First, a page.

Creating a yearbook this year will be difficult

Senior+Kristalyn+Bermudez+looks+over+pages+that+have+been+finished+for+this+year%27s+yearbook.+She+will+lead+the+production+of+this+year%27s+yearbook.

Photo By: Mr. Cabrera

Senior Kristalyn Bermudez looks over pages that have been finished for this year’s yearbook. She will lead the production of this year’s yearbook.

Creating a yearbook has never been easy. It is dependent on multiple people doing their part. The difficulty of managing people and making sure that the staff hits the publisher’s deadlines, and still create a good product, is difficult. The challenge of depending on other people to do what they are supposed to can be stressful. 

With the reputation that the program has developed, it increasingly makes it more and more difficult to create a good yearbook every year. Because of the program’s growing success over the past years, high expectations have put pressure on the yearbook staff.

Now, add the pandemic and putting out a yearbook is hard.

Yearbook editor senior Kristalyn Bermudez faces a very tough challenge in her first year as sole editor. With the vast majority of the staff at home and not face-to-face, it makes it difficult for everybody to get valuable content.

“It is very hard to communicate with each other,” junior Alyssa Strait said. “We don’t really know people that well this year because we have quite a few newbies, so we are having issues like communicating and figuring what to cover. It’s hard to get people to be able to go to an event because of [COVID-19] and not everybody wants their kid going out and being around a bunch of people.

A yearbook is dependent on events happening, and with a large number of cancellations, covering events will be limited. The only thing that is assured of happening is sports. Because of usual events that students do such as social gatherings, clubs, and organizations not happening, the yearbook staff has to get a lot more creative to make up for it.

“Students are not in the classrooms anymore,” Bermudez said. “It is basically all on the computer and on Zoom,” Bermudez said. “None of the kids really show their faces or even talk in the classes, so that is going to be a challenge.”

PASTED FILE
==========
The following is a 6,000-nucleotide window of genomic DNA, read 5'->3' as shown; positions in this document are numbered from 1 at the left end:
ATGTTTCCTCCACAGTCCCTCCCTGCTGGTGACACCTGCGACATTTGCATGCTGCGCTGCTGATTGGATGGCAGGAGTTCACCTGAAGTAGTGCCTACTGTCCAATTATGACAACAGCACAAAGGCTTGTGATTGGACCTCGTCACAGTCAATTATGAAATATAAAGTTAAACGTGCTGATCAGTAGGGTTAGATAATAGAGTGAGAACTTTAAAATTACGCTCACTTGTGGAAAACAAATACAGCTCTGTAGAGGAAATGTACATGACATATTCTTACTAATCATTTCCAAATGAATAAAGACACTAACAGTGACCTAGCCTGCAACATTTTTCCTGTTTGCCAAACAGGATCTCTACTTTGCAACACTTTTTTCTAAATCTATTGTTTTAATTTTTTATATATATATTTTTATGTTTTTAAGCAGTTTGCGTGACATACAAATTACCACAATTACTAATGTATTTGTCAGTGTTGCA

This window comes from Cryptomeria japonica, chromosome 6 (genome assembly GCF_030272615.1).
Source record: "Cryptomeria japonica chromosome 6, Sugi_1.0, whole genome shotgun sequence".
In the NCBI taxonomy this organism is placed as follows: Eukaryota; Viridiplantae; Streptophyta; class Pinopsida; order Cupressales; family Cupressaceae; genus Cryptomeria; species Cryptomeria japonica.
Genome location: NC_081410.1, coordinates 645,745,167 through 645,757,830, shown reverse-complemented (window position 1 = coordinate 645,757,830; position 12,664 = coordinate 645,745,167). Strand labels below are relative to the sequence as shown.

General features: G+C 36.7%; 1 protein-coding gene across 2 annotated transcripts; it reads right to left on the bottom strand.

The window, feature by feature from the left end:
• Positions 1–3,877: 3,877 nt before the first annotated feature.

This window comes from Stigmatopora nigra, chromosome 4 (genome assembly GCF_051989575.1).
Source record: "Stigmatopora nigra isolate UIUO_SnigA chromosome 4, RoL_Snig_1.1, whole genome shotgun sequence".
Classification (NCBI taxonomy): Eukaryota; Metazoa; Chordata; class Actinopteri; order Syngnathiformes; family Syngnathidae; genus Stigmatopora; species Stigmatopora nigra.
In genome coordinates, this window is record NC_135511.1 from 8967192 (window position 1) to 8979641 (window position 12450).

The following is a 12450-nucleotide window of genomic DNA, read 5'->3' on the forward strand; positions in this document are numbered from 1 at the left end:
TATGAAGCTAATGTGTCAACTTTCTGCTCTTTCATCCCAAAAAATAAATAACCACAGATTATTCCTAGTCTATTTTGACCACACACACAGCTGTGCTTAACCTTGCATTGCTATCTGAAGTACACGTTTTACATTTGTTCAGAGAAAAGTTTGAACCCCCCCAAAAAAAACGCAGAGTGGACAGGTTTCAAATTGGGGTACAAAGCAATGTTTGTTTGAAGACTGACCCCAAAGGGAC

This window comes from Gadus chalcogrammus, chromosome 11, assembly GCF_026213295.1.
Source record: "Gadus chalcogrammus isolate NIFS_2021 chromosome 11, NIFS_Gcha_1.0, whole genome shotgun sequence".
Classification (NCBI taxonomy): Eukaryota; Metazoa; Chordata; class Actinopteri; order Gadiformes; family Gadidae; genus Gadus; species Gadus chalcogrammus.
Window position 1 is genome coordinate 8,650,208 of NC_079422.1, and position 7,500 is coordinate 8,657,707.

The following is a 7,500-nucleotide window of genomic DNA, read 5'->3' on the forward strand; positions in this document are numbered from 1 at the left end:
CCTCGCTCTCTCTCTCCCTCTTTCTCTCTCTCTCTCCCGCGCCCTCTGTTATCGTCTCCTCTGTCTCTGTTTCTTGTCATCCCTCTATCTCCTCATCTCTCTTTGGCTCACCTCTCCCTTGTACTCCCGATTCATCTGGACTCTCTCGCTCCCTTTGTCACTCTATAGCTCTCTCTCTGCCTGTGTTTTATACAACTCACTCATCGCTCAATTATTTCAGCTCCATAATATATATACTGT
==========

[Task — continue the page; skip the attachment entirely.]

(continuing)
The book is designed by chronological events. The possible increases of COVID-19 cases make it difficult for the staff to plan ahead because of the uncertainty. 

“We go month-to-month,” publications adviser Mr. Pedro Cabrera said. “We have to know what’s going on a certain month and we then plan it out in the yearbook. But we don’t know what’s going to happen in December, or later in the school year.”

Luckily, the process of making a yearbook is all digitized. Therefore, if the pandemic does continue and people are forced to quarantine again, it will not stop the staff from doing their jobs.

“Yearbooks are really all on the computer. It wouldn’t be as bad,” Bermudez said. “It would just be hard to get everybody on the same page, as far as communication. But that is what we have our phones for.”

Not only does Bermudez have to face all those challenges, but the decision of some staff members graduating early adds another hurdle. Bermudez will be the only editor for creating the 2020-21 yearbook.

“They gave me words of encouragement and that motivated me,” Bermudez said.

Cabrera is adamant about getting a yearbook out during these tough times. 

“This will be one of the most important yearbooks to be produced in years because of the pandemic,” Cabrera said. “Yearbooks are historic markers and it’s the staff’s job to tell the student’s story.”

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